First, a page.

Jenson Button believes “absolute madness” could unfold this weekend if Malaysia's notorious weather rains on the Formula One parade.
Two years ago the start of the race was switched to 4pm local time, which caused pandemonium as the heavens opened midway through the race, forcing it to be stopped after 31 of the 56 scheduled laps.
Then last year showers at the start of qualifying threw a spanner in the works for McLaren and Ferrari who badly misjudged conditions before a downpour significantly delayed the top-10 shoot-out.
With both qualifying and the race scheduled for 4pm this year, the likelihood of rain affecting either or both again is exceptionally high.
Particularly so when you consider at 4pm yesterday a thunderstorm erupted over the Sepang International Circuit just as Button was speaking in the McLaren team building.
Throw in the still as yet relatively unknown variable of the new Pirelli tyres, and it is no wonder Button is predicting potential chaos.
“It's going to be an interesting race even if it stays dry because of the tyres around here,” said Button. “With the heat and humidity, and with it being a very tough circuit on tyres, then we are going to see a very different race to the last one in Melbourne (Australian Grand Prix).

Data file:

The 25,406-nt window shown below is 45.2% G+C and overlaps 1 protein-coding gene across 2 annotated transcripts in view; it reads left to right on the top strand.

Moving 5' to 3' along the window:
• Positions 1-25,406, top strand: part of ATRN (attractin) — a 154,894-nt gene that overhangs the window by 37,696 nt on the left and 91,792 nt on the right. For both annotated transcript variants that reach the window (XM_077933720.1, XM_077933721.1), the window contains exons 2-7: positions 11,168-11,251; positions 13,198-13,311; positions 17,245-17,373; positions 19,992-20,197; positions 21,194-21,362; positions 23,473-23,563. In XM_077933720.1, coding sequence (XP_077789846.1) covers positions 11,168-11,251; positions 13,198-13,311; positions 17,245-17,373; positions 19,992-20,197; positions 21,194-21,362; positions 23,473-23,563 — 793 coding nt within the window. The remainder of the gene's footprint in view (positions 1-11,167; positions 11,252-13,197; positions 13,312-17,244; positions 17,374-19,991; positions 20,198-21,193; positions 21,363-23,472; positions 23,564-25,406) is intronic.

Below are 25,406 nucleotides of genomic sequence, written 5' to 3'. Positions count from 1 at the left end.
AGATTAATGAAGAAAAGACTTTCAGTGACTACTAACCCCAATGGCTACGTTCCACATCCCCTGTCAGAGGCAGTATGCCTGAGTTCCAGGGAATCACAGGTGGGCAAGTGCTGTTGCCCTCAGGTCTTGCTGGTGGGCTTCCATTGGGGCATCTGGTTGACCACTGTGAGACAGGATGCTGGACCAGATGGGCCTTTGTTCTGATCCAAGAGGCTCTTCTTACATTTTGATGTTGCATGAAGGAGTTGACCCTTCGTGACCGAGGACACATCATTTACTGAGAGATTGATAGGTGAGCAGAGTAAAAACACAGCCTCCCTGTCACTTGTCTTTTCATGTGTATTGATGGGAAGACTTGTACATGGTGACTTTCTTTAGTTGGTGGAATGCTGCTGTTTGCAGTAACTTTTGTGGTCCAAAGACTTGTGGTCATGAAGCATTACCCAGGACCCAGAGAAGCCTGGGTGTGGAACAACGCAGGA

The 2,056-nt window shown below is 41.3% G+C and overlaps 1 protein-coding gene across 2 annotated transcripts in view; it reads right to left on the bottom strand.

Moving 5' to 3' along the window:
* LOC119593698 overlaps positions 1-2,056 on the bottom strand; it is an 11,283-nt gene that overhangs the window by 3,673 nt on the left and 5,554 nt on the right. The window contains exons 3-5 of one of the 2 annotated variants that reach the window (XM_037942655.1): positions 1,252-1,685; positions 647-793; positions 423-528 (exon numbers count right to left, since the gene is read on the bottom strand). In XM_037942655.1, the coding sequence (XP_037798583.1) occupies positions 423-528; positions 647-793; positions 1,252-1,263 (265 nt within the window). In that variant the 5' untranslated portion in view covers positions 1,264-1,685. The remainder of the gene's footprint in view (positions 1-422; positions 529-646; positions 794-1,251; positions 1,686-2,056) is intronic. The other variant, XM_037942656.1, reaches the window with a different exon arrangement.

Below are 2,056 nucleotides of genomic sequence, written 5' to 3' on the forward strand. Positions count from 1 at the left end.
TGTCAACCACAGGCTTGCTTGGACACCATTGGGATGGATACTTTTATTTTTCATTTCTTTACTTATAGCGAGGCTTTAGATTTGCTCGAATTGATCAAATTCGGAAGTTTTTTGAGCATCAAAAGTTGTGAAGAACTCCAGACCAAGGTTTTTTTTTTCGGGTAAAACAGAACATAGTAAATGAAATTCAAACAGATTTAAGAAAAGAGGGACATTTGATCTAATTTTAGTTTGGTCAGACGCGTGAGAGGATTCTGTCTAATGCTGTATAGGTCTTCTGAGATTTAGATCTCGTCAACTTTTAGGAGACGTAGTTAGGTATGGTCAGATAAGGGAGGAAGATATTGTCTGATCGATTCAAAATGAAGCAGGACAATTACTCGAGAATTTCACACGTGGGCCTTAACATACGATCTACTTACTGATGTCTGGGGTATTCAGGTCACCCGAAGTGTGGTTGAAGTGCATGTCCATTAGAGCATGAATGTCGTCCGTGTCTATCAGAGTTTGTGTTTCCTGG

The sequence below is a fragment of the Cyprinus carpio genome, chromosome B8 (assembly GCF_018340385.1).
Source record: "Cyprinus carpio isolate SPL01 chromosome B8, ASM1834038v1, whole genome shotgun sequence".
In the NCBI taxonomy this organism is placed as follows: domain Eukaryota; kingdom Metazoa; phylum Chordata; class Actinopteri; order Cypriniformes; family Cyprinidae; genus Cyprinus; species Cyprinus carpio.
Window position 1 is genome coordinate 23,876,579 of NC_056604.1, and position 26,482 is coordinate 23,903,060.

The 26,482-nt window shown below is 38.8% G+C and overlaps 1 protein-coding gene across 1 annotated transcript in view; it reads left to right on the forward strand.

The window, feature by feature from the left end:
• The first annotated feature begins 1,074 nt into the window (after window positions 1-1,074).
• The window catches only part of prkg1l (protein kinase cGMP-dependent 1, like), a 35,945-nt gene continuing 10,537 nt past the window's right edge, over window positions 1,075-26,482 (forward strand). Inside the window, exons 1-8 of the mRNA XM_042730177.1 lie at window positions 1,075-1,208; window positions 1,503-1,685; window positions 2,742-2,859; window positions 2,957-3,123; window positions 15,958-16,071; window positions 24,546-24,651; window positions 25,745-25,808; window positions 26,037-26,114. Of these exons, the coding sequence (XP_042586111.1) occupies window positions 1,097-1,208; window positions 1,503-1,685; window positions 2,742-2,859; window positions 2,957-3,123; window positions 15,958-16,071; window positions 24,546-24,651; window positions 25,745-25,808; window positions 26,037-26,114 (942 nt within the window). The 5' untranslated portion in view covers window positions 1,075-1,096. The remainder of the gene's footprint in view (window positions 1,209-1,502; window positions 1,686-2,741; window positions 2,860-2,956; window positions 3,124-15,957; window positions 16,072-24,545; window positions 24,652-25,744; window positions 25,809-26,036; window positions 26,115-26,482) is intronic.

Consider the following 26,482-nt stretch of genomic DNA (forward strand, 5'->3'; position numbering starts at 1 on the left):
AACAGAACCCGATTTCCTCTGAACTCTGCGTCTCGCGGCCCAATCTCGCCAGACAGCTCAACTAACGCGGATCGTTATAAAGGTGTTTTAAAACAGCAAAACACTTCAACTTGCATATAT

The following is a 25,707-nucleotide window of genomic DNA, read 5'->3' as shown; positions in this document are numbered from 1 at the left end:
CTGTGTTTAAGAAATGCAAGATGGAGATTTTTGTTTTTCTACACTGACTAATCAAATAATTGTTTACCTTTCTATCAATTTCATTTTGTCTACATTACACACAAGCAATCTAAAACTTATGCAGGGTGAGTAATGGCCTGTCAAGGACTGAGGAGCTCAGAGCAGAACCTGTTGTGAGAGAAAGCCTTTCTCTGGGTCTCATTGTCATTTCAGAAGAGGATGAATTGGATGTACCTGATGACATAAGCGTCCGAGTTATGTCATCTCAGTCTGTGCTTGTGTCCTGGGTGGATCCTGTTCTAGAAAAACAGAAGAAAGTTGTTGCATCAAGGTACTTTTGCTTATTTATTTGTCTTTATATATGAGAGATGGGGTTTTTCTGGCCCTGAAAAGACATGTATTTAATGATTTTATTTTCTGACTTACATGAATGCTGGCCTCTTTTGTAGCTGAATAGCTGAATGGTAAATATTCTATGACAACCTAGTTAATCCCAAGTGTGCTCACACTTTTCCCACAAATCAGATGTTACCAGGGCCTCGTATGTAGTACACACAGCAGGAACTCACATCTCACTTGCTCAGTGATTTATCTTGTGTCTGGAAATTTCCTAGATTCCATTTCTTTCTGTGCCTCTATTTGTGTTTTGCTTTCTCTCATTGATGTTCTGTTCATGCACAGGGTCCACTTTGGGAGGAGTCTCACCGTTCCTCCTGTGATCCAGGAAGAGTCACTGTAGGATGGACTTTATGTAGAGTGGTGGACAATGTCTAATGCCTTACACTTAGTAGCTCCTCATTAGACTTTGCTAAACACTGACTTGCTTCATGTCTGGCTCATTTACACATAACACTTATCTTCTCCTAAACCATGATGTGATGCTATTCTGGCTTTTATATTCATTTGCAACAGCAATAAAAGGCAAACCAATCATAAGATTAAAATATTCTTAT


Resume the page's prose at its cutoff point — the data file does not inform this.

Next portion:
“Then you chuck the weather into it and it's going to be absolute madness.
“It will still be good, and we're all looking forward to it because you never really know what's going to happen.”
The 31-year-old believes trying to judge this year's race in Malaysia will be difficult due to the lack of running on Pirelli's wet tyres should the rain come into play.
“I don't know them, I haven't used them, so I don't know when they are going to work or not going to work. It's a lot trickier here,” explained Button.
Even if it rains there is still hardly any respite for the drivers when it comes to the heat and humidity which virtually guarantee it to be the most difficult race of the year.
“It's pretty tough in the humidity around here, especially in a race suit,” said Button.
“Getting used to the humidity is very difficult, no matter what you do, and the heat is tough.
“So you have to be well oiled — have enough liquid inside you, and trying to be as relaxed in the car as possible is the key.
“But it's tough from the word go because on the lap to the grid you are going slow. There is no airflow in the car and it's very, very hot.
“Then in the race the heat means there is no cool air, and on the straights you are struggling to breathe.”
Recalling one particularly horrendous incident in a Malaysian race a few years ago, Button said: “If your water system stops working you have big difficulties. I've had it in the past here and I started to get dehydrated.
“You start shivering, your eyesight starts going and it can become very dangerous, so making sure your drinks system is working is very important around here.”